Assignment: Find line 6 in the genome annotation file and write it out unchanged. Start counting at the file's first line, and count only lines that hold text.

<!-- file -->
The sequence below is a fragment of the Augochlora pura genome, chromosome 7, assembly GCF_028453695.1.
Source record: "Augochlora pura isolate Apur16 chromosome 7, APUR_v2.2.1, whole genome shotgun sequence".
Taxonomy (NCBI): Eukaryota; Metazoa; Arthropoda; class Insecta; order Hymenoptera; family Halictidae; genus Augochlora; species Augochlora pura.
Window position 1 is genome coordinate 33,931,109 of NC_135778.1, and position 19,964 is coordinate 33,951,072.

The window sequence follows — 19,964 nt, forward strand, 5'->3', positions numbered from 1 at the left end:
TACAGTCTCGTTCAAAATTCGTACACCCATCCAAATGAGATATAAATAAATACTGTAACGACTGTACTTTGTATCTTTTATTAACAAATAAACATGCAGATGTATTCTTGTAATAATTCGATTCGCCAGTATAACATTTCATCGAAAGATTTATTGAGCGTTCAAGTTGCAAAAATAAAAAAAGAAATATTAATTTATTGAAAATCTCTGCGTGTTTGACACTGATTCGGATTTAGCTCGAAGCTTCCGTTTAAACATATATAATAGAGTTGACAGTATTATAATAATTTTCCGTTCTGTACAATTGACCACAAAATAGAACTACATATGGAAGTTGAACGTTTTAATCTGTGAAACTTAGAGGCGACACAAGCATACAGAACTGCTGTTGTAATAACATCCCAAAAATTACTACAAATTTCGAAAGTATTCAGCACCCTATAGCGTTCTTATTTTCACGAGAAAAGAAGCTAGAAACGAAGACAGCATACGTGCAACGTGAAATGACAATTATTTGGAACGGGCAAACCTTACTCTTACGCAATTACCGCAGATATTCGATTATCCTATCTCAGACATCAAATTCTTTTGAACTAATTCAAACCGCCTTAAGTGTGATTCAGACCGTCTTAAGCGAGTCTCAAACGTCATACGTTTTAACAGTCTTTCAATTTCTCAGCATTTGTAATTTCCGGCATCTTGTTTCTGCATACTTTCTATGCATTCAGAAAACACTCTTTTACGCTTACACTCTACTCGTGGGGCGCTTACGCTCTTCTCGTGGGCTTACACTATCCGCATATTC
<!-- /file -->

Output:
TACAGTCTCGTTCAAAATTCGTACACCCATCCAAATGAGATATAAATAAATACTGTAACGACTGTACTTTGTATCTTTTATTAACAAATAAACATGCAGATGTATTCTTGTAATAATTCGATTCGCCAGTATAACATTTCATCGAAAGATTTATTGAGCGTTCAAGTTGCAAAAATAAAAAAAGAAATATTAATTTATTGAAAATCTCTGCGTGTTTGACACTGATTCGGATTTAGCTCGAAGCTTCCGTTTAAACATATATAATAGAGTTGACAGTATTATAATAATTTTCCGTTCTGTACAATTGACCACAAAATAGAACTACATATGGAAGTTGAACGTTTTAATCTGTGAAACTTAGAGGCGACACAAGCATACAGAACTGCTGTTGTAATAACATCCCAAAAATTACTACAAATTTCGAAAGTATTCAGCACCCTATAGCGTTCTTATTTTCACGAGAAAAGAAGCTAGAAACGAAGACAGCATACGTGCAACGTGAAATGACAATTATTTGGAACGGGCAAACCTTACTCTTACGCAATTACCGCAGATATTCGATTATCCTATCTCAGACATCAAATTCTTTTGAACTAATTCAAACCGCCTTAAGTGTGATTCAGACCGTCTTAAGCGAGTCTCAAACGTCATACGTTTTAACAGTCTTTCAATTTCTCAGCATTTGTAATTTCCGGCATCTTGTTTCTGCATACTTTCTATGCATTCAGAAAACACTCTTTTACGCTTACACTCTACTCGTGGGGCGCTTACGCTCTTCTCGTGGGCTTACACTATCCGCATATTC